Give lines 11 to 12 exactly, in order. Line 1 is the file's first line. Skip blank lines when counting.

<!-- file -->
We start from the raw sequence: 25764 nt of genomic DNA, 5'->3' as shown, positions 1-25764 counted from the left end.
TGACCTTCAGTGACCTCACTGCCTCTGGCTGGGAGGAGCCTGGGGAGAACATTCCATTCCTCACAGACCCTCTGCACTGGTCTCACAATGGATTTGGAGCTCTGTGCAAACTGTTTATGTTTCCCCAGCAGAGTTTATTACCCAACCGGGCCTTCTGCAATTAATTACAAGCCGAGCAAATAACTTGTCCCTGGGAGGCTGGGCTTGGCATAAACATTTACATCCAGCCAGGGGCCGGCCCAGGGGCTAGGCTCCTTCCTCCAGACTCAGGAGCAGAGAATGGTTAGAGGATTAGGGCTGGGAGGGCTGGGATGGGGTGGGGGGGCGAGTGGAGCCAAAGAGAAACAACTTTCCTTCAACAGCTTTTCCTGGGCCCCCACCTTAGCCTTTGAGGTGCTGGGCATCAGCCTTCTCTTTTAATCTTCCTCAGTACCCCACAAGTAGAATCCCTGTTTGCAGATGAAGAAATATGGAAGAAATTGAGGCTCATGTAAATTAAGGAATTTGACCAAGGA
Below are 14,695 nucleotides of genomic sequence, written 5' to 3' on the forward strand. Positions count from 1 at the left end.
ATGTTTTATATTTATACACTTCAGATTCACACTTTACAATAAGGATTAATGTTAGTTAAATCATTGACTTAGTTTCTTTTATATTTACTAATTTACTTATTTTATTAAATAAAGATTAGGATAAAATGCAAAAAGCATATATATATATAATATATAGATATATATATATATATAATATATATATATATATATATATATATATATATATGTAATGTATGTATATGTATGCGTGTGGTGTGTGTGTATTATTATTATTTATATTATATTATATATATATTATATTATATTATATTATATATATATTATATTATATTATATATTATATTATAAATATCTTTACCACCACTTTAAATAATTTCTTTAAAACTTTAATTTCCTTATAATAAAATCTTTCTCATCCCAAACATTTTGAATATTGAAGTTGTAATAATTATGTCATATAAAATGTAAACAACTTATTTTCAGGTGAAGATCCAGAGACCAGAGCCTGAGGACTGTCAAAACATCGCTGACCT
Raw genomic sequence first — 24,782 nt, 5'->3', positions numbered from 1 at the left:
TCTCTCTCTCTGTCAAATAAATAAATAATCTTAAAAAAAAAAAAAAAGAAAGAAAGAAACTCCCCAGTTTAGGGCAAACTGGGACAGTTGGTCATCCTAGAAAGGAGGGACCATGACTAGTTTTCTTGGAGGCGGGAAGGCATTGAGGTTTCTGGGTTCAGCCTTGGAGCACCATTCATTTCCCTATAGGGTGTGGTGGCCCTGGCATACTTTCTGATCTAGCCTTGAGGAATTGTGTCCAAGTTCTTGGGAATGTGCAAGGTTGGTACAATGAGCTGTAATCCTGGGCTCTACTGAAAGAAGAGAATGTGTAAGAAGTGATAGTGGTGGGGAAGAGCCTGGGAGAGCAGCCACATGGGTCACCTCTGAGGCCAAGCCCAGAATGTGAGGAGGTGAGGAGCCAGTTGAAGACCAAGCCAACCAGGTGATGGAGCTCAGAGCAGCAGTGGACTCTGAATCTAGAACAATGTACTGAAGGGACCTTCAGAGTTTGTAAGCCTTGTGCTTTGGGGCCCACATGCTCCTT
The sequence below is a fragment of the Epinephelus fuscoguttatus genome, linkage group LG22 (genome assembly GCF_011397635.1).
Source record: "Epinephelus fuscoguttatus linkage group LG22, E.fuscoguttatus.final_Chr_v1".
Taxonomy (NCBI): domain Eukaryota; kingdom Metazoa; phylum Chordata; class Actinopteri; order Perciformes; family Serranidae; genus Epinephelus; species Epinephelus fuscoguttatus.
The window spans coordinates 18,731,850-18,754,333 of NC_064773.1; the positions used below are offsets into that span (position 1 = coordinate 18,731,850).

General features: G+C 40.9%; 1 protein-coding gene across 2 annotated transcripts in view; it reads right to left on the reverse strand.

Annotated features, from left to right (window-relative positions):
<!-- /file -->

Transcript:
General features: G+C 40.9%; 1 protein-coding gene across 2 annotated transcripts in view; it reads right to left on the reverse strand.

Annotated features, from left to right (window-relative positions):